WISDOM OF THE HUMMINGBIRD
NEARLY thirty years ago, I planted seven trees in Kenya. These seven trees led to thecreation of the Green Belt Movement. Since then, I have worked with women and men whohave planted more than 30 million trees across Kenya, and we have shared our mission withmany other countries in Africa.Through the Green Belt Movement, thousands of communities, largely poor and rural,have been able to transcend ignorance and fear and take positive action for the earth. In the process, they have also secured their own livelihoods, as the trees provide them with fuel,fodder, protection against soil erosion, and even a small income.One of the most important lessons I have learned is that all citizens need to beempowered. We need to feel that the life we want for ourselves and our children can beachieved only when we directly participate in protecting and restoring our environment. Wecan’t wait for others to do it for us; we need to take action ourselves.In Japan I learned the Buddhist word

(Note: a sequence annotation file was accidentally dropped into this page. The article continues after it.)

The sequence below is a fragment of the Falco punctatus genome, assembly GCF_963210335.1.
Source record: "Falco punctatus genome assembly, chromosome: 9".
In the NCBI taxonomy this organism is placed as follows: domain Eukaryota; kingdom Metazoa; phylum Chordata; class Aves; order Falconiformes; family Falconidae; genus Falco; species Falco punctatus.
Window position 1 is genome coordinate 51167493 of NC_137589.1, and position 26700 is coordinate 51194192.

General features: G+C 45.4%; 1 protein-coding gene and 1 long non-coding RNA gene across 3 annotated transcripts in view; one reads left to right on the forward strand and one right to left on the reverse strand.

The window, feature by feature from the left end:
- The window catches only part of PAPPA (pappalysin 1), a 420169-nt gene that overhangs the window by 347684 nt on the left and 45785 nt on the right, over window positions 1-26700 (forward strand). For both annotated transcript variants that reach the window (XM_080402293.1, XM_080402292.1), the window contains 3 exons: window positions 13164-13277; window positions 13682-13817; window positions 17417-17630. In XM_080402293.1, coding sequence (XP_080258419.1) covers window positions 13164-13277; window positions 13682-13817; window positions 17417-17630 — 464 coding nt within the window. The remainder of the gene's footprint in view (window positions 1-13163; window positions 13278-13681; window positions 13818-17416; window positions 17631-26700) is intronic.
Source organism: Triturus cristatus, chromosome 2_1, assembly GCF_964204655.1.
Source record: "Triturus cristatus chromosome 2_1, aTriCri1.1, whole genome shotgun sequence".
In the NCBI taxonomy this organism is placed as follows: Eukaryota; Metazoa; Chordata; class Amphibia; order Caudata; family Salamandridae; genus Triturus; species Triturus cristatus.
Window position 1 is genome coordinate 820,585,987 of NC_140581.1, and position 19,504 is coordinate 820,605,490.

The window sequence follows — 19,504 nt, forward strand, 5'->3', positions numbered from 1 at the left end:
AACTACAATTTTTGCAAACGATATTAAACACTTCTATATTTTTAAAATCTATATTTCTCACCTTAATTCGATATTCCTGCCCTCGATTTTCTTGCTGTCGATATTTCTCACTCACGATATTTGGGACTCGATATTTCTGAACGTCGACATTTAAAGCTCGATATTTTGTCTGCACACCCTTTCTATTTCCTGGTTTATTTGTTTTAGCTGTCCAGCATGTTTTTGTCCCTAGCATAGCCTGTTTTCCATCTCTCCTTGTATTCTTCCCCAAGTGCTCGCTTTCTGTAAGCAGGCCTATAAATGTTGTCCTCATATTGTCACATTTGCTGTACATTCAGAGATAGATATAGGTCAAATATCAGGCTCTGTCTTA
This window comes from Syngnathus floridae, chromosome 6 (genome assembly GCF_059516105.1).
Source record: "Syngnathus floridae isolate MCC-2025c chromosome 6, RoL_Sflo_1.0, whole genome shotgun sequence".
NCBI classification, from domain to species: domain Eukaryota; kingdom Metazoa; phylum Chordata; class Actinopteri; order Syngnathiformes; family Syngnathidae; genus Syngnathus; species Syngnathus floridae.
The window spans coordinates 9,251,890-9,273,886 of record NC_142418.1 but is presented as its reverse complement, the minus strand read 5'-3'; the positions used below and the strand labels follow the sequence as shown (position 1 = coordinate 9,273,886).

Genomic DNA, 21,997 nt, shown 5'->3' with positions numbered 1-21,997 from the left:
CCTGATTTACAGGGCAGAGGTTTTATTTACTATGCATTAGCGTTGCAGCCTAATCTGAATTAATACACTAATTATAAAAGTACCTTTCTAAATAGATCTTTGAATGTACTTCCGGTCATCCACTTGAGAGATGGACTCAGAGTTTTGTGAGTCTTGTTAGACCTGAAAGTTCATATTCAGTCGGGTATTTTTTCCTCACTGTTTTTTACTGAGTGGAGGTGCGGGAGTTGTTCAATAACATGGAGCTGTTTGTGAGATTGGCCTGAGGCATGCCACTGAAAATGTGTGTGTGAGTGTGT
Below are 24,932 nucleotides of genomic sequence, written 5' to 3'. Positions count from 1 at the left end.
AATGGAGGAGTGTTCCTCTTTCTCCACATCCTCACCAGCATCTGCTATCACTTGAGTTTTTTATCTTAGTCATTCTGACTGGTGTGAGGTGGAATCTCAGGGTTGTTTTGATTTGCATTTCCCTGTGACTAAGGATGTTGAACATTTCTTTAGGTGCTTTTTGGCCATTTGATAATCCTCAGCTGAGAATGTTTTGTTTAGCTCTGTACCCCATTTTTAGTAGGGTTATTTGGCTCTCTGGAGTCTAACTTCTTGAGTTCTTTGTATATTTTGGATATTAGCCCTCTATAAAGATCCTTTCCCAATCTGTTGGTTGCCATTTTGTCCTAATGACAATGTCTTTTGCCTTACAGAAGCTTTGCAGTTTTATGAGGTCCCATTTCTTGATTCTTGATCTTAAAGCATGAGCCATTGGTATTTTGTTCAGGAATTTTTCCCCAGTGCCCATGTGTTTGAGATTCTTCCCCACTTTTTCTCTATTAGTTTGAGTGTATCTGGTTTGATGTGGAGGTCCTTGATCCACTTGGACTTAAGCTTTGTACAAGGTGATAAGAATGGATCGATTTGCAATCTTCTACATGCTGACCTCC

It embraces the practice of not wastingresources and of using them with respect and gratitude. I have been sharing that word,
wherever I go because I think it’s a beautiful word, and it also captures in oneterm the “three Rs” that environmentalists have been campaigning on for a number of years:reduce, reuse, and recycle. I am seeking to make
a global campaign, adding onemore “R” suggested by Klaus Topfer, the head of the United Nations Environment Program:“repair” resources where necessary. I have been consciously practicing the four Rs.